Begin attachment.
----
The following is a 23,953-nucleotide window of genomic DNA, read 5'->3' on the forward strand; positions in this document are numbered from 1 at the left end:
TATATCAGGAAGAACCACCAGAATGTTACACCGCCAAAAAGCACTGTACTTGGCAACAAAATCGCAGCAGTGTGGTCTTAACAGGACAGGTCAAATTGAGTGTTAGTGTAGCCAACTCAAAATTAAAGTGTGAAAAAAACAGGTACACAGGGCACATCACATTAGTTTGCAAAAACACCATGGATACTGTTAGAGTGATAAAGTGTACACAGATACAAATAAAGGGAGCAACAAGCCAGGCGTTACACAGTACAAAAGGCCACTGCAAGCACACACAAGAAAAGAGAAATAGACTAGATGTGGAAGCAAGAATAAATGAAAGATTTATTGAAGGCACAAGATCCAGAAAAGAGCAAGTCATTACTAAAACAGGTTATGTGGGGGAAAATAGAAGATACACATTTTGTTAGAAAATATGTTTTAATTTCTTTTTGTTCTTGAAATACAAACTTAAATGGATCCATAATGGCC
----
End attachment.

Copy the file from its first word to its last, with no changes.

The following is a 23,953-nucleotide window of genomic DNA, read 5'->3' on the forward strand; positions in this document are numbered from 1 at the left end:
TATATCAGGAAGAACCACCAGAATGTTACACCGCCAAAAAGCACTGTACTTGGCAACAAAATCGCAGCAGTGTGGTCTTAACAGGACAGGTCAAATTGAGTGTTAGTGTAGCCAACTCAAAATTAAAGTGTGAAAAAAACAGGTACACAGGGCACATCACATTAGTTTGCAAAAACACCATGGATACTGTTAGAGTGATAAAGTGTACACAGATACAAATAAAGGGAGCAACAAGCCAGGCGTTACACAGTACAAAAGGCCACTGCAAGCACACACAAGAAAAGAGAAATAGACTAGATGTGGAAGCAAGAATAAATGAAAGATTTATTGAAGGCACAAGATCCAGAAAAGAGCAAGTCATTACTAAAACAGGTTATGTGGGGGAAAATAGAAGATACACATTTTGTTAGAAAATATGTTTTAATTTCTTTTTGTTCTTGAAATACAAACTTAAATGGATCCATAATGGCC